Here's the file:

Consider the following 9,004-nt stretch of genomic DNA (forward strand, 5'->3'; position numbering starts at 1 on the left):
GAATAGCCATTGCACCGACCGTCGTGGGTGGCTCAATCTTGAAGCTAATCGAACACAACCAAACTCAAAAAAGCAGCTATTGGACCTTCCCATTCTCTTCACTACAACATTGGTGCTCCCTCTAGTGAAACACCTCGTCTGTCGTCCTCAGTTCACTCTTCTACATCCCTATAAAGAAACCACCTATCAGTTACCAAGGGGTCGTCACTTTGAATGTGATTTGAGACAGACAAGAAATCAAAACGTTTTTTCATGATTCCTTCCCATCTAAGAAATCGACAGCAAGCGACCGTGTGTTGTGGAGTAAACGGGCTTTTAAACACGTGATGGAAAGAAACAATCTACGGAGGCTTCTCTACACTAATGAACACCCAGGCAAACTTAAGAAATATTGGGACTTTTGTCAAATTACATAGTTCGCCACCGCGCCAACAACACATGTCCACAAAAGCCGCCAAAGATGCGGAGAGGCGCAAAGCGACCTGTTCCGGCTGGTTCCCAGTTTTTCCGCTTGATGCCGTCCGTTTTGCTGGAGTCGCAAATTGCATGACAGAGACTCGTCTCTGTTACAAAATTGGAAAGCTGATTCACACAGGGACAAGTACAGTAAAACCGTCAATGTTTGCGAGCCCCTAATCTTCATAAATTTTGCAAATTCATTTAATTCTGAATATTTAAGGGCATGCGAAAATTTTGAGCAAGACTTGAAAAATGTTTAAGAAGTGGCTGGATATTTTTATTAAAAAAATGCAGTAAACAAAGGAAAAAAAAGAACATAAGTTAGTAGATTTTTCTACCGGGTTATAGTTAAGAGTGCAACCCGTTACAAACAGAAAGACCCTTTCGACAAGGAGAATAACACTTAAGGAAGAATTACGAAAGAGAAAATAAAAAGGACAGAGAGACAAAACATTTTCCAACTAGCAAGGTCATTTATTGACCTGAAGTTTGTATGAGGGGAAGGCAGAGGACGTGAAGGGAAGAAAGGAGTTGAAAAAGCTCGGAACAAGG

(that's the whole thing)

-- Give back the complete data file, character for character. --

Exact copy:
Consider the following 9,004-nt stretch of genomic DNA (forward strand, 5'->3'; position numbering starts at 1 on the left):
GAATAGCCATTGCACCGACCGTCGTGGGTGGCTCAATCTTGAAGCTAATCGAACACAACCAAACTCAAAAAAGCAGCTATTGGACCTTCCCATTCTCTTCACTACAACATTGGTGCTCCCTCTAGTGAAACACCTCGTCTGTCGTCCTCAGTTCACTCTTCTACATCCCTATAAAGAAACCACCTATCAGTTACCAAGGGGTCGTCACTTTGAATGTGATTTGAGACAGACAAGAAATCAAAACGTTTTTTCATGATTCCTTCCCATCTAAGAAATCGACAGCAAGCGACCGTGTGTTGTGGAGTAAACGGGCTTTTAAACACGTGATGGAAAGAAACAATCTACGGAGGCTTCTCTACACTAATGAACACCCAGGCAAACTTAAGAAATATTGGGACTTTTGTCAAATTACATAGTTCGCCACCGCGCCAACAACACATGTCCACAAAAGCCGCCAAAGATGCGGAGAGGCGCAAAGCGACCTGTTCCGGCTGGTTCCCAGTTTTTCCGCTTGATGCCGTCCGTTTTGCTGGAGTCGCAAATTGCATGACAGAGACTCGTCTCTGTTACAAAATTGGAAAGCTGATTCACACAGGGACAAGTACAGTAAAACCGTCAATGTTTGCGAGCCCCTAATCTTCATAAATTTTGCAAATTCATTTAATTCTGAATATTTAAGGGCATGCGAAAATTTTGAGCAAGACTTGAAAAATGTTTAAGAAGTGGCTGGATATTTTTATTAAAAAAATGCAGTAAACAAAGGAAAAAAAAGAACATAAGTTAGTAGATTTTTCTACCGGGTTATAGTTAAGAGTGCAACCCGTTACAAACAGAAAGACCCTTTCGACAAGGAGAATAACACTTAAGGAAGAATTACGAAAGAGAAAATAAAAAGGACAGAGAGACAAAACATTTTCCAACTAGCAAGGTCATTTATTGACCTGAAGTTTGTATGAGGGGAAGGCAGAGGACGTGAAGGGAAGAAAGGAGTTGAAAAAGCTCGGAACAAGG